Cell phones typically operate on frequencies like 800 MHz, 850 MHz, 900 MHz, 1.8 GHz, and 1.9 GHz. Both bluetooth and 802.11b (my laptop is old and does not have 802.11a or g) operate on 2.4 GHz. I'm not a radio engineer, and maybe there is something special about the cell phone frequencies that allows them to crash aircraft while the 2.4 GHz hobbyist band does not; but I doubt it. I think the fact that every single flight in the world probably has at least one Stacey or Tom on it, and probably several, recklessly leaving their bluetooth devices turned on is proof positive that there is absolutely zero risk posed to air travel safety by cell phones or any other small radio transmitter. Heck, SAS and Lufthansa, and maybe others too, now offer ridiculously expensive wireless networking on board.
Clearly, this is just another case of security theater, acted out by people refusing to accept the obvious and question their fundamental beliefs about the things they learned years ago, which are so clearly untrue.
I, too, have wondered how it is that planes have safely taken off and landed with cell-phones in luggage and carry-on without having been turned on (I know I've unpacked a cell-phone or two and said "oopsie!").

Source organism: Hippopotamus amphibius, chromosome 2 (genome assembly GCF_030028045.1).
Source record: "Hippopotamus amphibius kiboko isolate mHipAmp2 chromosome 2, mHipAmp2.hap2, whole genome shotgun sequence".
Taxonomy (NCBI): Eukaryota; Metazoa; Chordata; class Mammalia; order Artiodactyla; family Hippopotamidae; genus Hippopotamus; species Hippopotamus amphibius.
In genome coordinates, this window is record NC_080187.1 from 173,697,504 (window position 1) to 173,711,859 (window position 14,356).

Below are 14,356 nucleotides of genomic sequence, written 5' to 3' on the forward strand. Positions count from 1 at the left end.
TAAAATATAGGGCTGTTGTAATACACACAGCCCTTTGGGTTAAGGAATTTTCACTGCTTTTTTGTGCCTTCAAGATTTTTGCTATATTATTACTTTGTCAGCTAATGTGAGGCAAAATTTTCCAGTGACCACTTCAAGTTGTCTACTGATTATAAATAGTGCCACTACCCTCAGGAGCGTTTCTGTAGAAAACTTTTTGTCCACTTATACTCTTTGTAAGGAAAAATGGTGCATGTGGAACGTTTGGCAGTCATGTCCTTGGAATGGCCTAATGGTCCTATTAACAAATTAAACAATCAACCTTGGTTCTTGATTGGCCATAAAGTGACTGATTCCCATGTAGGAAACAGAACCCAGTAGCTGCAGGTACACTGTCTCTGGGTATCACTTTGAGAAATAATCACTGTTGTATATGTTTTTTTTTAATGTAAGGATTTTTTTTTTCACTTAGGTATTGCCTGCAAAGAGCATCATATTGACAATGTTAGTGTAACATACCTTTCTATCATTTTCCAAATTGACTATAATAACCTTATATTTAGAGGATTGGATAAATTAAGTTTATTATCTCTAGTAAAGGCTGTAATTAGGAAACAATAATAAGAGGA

The most plausible explanation that I've come across is that the cell-phone ban has more to do with the commercial realities of running a cell-phone service through which you are travelling at about six times the usual maximum speed, changing cells rather rapidly, and at a sufficiently steep angle that several neighbouring cells all think they're the closest to you.
Picture an ice-skater, gliding across the ice, illuminated by spotlights. If you light her from the opposite corner of the rink, she's lit in profile, which isn't very flattering. So, you need to track her with several lights, each of which has to turn up or down so that she's mostly lit by the closest light.
Now put a jet-pack on the skater, and imagine the complication of trying to cue the right lights up and down in time.
Another reason I don't much buy the theory of "cell-phones interfere too much" is that there is a whole heck of a lot of other electrical phenomena going on in the air that would cause havok. Remember those big bright sparky things that make the loud noise during storms?